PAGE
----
A couple of weeks ago I watched a TED talk by Brene Brown entitled “The Power of Vulnerability.” It’s twenty minutes long, but I highly recommend watching it when you get the chance. Brene Brown is a researcher who spent years studying vulnerability, shame, and human connection, and she shares valuable insights from her work and how it has affected her own life.
I’ve been seeing a common theme coming up this year, and it comes up again in this talk: that connection and well-being come from the inside, that they arise from our own beliefs and attitudes about ourselves.
I saw it in James Altucher’s post about Kamal Ravikant, who was desperately ill and miserable until he turned things around for himself and ended up writing a short book about the experience. His secret? He told himself that he loved himself a billion and one times.
I saw it in the reading I was doing about attachment styles. Apparently people with a healthy attachment style tend to assume that their needs will be met. And guess what? More often than not, their needs are met, one way or another. Part of this is probably because they are asking for what they need, and part of it is because they are attracting other people who are okay meeting some of these needs. The fact that they assume their needs are okay and will be met shows a greater sense of self worth.
And now here is Brene Brown, telling us that the one thing separating those people who experience a lot of love and belonging in their lives from those who do not is a sense of worthiness. When we believe that we are worthy of love and connection, when we believe that we are enough just as we are, then we can embrace our vulnerability, find our authenticity, and achieve greater connection.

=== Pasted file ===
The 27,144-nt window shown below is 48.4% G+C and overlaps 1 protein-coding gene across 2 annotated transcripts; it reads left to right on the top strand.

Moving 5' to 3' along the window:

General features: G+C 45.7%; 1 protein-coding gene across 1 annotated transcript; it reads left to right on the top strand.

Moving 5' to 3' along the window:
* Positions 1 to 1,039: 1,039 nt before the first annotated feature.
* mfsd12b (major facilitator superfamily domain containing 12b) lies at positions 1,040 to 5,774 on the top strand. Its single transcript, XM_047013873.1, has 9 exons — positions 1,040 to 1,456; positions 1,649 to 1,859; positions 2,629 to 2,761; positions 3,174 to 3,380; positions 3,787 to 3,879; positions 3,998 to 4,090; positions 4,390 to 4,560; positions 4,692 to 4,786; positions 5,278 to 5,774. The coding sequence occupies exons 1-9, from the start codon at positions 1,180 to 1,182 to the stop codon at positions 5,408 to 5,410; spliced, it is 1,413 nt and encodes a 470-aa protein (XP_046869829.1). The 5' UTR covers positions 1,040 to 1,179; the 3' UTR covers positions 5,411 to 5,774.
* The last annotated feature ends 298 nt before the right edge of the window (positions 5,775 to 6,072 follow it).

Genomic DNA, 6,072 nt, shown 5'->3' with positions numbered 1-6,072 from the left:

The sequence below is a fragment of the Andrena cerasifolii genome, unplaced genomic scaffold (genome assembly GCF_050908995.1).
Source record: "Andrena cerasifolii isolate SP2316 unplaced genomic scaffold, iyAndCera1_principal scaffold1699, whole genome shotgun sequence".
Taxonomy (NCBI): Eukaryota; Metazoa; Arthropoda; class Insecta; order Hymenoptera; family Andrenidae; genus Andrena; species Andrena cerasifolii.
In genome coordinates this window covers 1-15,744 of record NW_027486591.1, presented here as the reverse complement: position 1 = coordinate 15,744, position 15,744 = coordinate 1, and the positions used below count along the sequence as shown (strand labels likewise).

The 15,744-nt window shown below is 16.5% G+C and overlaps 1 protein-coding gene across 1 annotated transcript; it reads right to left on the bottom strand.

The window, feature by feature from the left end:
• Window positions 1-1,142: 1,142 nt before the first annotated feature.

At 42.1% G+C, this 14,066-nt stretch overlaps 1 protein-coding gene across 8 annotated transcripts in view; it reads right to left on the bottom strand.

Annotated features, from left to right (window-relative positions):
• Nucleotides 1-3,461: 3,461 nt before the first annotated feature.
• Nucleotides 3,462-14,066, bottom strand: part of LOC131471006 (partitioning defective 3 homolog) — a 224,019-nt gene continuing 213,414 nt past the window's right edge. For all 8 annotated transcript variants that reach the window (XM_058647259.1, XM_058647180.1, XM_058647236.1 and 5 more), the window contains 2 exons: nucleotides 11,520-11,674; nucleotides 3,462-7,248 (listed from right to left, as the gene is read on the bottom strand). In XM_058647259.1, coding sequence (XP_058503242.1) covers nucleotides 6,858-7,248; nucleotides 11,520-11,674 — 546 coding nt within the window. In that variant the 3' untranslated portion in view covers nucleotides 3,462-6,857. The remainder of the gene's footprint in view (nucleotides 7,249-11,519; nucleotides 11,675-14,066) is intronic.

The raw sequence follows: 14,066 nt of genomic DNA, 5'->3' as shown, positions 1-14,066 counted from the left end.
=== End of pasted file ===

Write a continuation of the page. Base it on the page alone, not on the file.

And in her list of traits that these “heart whole” people have in common, she mentions them having compassion for themselves, because otherwise they are unable to have compassion for other people. This idea relates back to the Nice vs. Kind trap and one of the reasons being a people pleaser ultimately doesn’t work out so well.
At the end of last year, I wrote a post called “You are Worth It,” giving this message in yet another way.
This idea of worthiness circles back around on itself in a feedback loop. Take the recent World Fantasy Convention as an example. I entered into the convention feeling comfortable and like I belonged. Because of that, I was more relaxed, having a better time, and able to be very much Amy. So I could connect more easily with both people I knew and people I was meeting. Then people started joking that I knew everyone (not true, but thank you!), which made me feel like I belonged even more, and so made me connect more. Rinse and repeat.
The key point, though, is that the nifty cycle I described started with me. It began with me taking my career seriously and feeling like I belonged in a group of professionals. It began with me taking myself seriously, as a person worthy of respect. Without that, the cycle wouldn’t have had a chance to feed back on itself.
We talk a lot about authenticity: to connect with each other, and in a professional context, to connect with readers. This authenticity comes from the courage to be vulnerable. And make no mistake, it does take courage; this blog has taught me that. And here we find another loop: courage builds feelings of worthiness, and a feeling of self worth increases our courage.
Let’s be brave together.